In August of 1563, Michel de Montaigne, the father of the essay form, was in Rouen, France, at the invitation of King Charles IX. It is not entirely clear why King Charles invited Montaigne, since the French monarch was only thirteen years old and Montaigne doesn’t come immediately to mind as a rollicking playtime companion.

In any case, also at Rouen that fateful weekend were three Tupinambá Indians, natives of what we now call Brazil, who had been lured onto a ship and transported to Europe for reasons not fully established by the historical record. One theory (mine) is that the French wanted these fellows to taste the coq au vin.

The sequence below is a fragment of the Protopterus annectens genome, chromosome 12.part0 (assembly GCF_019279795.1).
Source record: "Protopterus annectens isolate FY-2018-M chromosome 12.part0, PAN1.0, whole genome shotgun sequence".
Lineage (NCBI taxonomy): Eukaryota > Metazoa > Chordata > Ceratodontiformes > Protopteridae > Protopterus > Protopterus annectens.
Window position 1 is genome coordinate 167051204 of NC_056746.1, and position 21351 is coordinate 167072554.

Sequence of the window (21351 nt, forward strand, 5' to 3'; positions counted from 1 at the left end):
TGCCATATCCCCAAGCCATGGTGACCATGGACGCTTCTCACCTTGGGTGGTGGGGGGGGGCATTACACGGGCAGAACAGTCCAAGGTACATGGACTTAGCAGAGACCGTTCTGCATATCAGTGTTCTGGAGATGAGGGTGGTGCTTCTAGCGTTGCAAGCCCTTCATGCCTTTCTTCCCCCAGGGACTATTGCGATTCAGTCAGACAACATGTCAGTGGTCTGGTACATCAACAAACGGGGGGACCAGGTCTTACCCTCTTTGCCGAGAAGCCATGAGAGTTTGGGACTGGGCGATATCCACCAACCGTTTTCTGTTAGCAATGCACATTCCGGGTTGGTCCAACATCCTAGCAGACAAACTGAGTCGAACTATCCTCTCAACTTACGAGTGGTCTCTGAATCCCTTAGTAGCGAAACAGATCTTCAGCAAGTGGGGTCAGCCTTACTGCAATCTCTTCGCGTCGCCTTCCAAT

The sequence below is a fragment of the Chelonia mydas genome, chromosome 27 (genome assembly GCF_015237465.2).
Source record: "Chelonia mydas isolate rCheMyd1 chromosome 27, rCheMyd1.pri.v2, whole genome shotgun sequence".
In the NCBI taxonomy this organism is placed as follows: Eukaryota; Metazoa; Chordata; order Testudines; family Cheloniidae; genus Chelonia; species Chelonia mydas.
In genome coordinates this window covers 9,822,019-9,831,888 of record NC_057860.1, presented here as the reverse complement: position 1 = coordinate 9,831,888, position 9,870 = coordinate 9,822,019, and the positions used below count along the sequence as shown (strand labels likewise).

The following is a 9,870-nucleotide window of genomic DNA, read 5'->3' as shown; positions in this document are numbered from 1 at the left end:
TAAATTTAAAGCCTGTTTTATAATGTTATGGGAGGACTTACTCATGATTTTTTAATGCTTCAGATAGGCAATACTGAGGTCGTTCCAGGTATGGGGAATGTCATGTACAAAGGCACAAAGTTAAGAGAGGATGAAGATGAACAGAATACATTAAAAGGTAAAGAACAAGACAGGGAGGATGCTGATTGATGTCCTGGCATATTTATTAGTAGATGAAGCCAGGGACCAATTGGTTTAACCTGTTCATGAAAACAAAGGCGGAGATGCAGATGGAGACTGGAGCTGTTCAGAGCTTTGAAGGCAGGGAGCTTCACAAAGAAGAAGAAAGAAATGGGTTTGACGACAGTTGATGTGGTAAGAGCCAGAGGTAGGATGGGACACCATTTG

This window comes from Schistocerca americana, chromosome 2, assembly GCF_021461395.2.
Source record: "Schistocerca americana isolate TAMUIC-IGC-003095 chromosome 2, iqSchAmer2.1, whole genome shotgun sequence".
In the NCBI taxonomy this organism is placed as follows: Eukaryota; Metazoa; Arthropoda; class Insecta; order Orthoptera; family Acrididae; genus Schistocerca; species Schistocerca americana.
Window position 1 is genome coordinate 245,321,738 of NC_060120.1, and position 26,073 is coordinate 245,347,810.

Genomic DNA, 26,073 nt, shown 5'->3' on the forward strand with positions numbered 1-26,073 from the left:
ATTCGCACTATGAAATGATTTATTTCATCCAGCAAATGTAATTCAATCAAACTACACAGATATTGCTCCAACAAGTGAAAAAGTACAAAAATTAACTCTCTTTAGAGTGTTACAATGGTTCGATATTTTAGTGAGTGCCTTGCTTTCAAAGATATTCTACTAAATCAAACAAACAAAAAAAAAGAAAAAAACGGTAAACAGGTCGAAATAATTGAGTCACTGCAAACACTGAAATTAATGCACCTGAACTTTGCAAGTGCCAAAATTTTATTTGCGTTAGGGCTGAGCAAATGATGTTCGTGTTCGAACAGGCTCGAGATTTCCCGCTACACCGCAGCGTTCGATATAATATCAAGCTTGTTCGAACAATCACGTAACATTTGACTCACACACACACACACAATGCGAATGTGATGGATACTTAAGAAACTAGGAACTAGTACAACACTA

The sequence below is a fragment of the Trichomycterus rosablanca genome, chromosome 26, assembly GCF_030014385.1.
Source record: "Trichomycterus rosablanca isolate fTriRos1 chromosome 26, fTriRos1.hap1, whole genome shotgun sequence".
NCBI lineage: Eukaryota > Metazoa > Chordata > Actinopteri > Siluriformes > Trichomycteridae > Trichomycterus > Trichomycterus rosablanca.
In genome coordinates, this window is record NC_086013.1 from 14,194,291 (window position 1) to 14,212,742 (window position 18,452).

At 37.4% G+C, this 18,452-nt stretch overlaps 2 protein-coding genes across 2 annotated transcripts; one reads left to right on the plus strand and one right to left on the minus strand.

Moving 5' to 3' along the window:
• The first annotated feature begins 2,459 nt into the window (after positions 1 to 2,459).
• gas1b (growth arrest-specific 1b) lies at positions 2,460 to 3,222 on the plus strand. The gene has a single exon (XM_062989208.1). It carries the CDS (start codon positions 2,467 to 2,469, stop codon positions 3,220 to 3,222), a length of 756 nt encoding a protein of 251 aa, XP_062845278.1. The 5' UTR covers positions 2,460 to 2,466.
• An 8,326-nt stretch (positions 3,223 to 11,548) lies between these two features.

But it gets even more interesting: these men were cannibals. Thus it is entirely likely that if they had tasted the coq au vin and taken the recipe back to the rain forest on small index cards, they would have eventually applied their newly gained culinary knowledge to meats other than the thigh of the chicken.

If you'd like to know how all of this turns out, well, perhaps you might buy the book.